May 20, 2021
The double-down is real: Correcting online falsehoods might make matters worse
So you thought the problem of false information on social media could not be any worse? Allow us to respectfully offer evidence to the contrary.
Not only is misinformation increasing online, but attempting to correct it politely on Twitter can have negative consequences, leading to even less-accurate tweets and more toxicity from the people being corrected, according to a new study co-authored by a group of MIT scholars.
The study was centered around a Twitter field experiment in which a research team offered polite corrections, complete with links to solid evidence, in replies to flagrantly false tweets about politics.
"What we found was not encouraging," says Mohsen Mosleh, a research affiliate at the MIT Sloan School of Management, lecturer at University of Exeter Business School, and a co-author of a new paper detailing the study's results. "After a user was corrected … they retweeted news that was significantly lower in quality and higher in partisan slant, and their retweets contained more toxic language."
The paper, "Perverse Downstream Consequences of Debunking: Being Corrected by Another User for Posting False Political News Increases Subsequent Sharing of Low Quality, Partisan, and Toxic Content in a Twitter Field Experiment," has been published online in CHI '21: Proceedings of the 2021 Conference on Human Factors in Computing Systems.
The paper's authors are Mosleh; Cameron Martel, a Ph.D. candidate at MIT Sloan; Dean Eckles, the Mitsubishi Career Development Associate Professor at MIT Sloan; and David G. Rand, the Erwin H. Schell Professor at MIT Sloan.
From attention to embarrassment?
To conduct the experiment, the researchers first identified 2,000 Twitter users, with a mix of political persuasions, who had tweeted out any one of 11 frequently repeated false news articles. All of those articles had been debunked by the website Snopes.com. Examples of these pieces of misinformation include the incorrect assertion that Ukraine donated more money than any other nation to the Clinton Foundation, and the false claim that Donald Trump, as a landlord, once evicted a disabled combat veteran for owning a therapy dog.
The research team then created a series of Twitter bot accounts, all of which existed for at least three months and gained at least 1,000 followers, and appeared to be genuine human accounts. Upon finding any of the 11 false claims being tweeted out, the bots would then send a reply message along the lines of, "I'm uncertain about this article—it might not be true. I found a link on Snopes that says this headline is false." That reply would also link to the correct information.
Among other findings, the researchers observed that the accuracy of news sources the Twitter users retweeted promptly declined by roughly 1 percent in the next 24 hours after being corrected. Similarly, evaluating over 7,000 retweets with links to political content made by the Twitter accounts in the same 24 hours, the scholars found an upturn by over 1 percent in the partisan lean of content, and an increase of about 3 percent in the "toxicity" of the retweets, based on an analysis of the language being used.
In all these areas—accuracy, partisan lean, and the language being used—there was a distinction between retweets and the primary tweets written by the Twitter users. Retweets, specifically, degraded in quality, while tweets original to the accounts being studied did not.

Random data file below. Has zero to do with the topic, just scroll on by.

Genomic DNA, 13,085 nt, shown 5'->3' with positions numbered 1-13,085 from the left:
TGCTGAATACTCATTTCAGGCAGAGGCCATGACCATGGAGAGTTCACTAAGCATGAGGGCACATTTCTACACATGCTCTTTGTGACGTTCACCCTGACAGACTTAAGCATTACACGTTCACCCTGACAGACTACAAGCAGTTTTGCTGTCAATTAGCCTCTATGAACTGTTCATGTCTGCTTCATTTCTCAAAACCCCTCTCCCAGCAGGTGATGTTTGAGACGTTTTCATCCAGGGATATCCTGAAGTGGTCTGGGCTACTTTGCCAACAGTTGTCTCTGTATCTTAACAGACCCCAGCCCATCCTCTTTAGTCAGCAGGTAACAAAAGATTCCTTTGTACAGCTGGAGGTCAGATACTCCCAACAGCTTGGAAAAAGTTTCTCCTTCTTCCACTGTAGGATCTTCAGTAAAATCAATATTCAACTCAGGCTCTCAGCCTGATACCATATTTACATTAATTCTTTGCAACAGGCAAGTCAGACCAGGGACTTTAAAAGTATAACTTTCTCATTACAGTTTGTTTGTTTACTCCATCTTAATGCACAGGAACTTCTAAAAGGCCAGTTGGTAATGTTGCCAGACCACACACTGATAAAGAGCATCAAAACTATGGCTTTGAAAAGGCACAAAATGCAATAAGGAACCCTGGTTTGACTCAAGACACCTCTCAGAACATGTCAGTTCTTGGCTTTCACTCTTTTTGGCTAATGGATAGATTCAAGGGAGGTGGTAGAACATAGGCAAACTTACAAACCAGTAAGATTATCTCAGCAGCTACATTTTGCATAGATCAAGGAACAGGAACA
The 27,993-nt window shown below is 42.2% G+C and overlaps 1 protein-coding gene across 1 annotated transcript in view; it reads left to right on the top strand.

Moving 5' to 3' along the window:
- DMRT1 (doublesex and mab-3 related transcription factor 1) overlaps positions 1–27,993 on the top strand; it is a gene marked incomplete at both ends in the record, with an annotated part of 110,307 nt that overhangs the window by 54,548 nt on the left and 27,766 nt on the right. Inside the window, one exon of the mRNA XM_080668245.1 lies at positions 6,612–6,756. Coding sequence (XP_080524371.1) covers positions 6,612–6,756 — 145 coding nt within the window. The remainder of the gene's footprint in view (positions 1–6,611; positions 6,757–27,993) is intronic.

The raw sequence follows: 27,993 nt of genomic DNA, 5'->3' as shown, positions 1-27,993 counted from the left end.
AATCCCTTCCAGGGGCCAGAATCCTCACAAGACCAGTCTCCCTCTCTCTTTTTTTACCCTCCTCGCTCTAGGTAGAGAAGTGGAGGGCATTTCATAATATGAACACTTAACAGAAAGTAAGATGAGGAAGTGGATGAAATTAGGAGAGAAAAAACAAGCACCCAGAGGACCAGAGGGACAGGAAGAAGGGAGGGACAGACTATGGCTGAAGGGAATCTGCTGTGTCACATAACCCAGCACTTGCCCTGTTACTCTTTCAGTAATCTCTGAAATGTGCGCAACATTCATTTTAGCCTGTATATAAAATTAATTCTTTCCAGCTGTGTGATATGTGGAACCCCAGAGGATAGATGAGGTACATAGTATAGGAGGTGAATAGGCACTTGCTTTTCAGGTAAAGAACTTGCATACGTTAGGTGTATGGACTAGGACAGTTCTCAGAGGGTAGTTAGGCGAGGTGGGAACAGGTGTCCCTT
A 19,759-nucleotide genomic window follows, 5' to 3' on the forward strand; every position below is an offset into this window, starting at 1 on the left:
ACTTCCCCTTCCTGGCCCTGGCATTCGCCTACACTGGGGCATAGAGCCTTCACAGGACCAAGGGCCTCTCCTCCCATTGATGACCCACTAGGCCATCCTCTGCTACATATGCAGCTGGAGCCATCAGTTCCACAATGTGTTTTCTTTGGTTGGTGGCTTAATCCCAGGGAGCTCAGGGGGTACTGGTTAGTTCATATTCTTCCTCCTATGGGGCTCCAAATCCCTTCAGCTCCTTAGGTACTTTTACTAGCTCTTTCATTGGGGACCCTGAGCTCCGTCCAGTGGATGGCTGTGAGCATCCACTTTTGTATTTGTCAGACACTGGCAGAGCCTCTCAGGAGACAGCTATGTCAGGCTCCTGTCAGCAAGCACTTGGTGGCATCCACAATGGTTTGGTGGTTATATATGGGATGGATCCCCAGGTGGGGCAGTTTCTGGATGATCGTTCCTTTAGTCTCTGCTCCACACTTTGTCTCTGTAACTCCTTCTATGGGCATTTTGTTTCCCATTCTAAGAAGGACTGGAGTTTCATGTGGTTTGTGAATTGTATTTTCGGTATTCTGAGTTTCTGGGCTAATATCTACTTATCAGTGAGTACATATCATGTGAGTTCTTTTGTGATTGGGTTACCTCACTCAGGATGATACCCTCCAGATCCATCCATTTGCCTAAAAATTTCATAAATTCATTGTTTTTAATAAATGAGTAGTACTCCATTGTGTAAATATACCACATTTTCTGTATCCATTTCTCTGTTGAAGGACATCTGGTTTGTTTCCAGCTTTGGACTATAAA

"Our observation that the effect only happens to retweets suggests that the effect is operating through the channel of attention," says Rand, noting that on Twitter, people seem to spend a relatively long time crafting primary tweets, and little time making decisions about retweets.
He adds: "We might have expected that being corrected would shift one's attention to accuracy. But instead, it seems that getting publicly corrected by another user shifted people's attention away from accuracy—perhaps to other social factors such as embarrassment." The effects were slightly larger when people were being corrected by an account identified with the same political party as them, suggesting that the negative response was not driven by partisan animosity.
Ready for prime time
As Rand observes, the current result seemingly does not follow some of the previous findings that he and other colleagues have made, such as a study published in Nature in March showing that neutral, nonconfrontational reminders about the concept of accuracy can increase the quality of the news people share on social media.
"The difference between these results and our prior work on subtle accuracy nudges highlights how complicated the relevant psychology is," Rand says.
As the current paper notes, there is a big difference between privately reading online reminders and having the accuracy of one's own tweet publicly questioned. And as Rand notes, when it comes to issuing corrections, "it is possible for users to post about the importance of accuracy in general without debunking or attacking specific posts, and this should help to prime accuracy and increase the quality of news shared by others."
At least, it is possible that highly argumentative corrections could produce even worse results. Rand suggests the style of corrections and the nature of the source material used in corrections could both be the subject of additional research.
"Future work should explore how to word corrections in order to maximize their impact, and how the source of the correction affects its impact," he says.
This story is republished courtesy of MIT News (web.mit.edu/newsoffice/), a popular site that covers news about MIT research, innovation and teaching.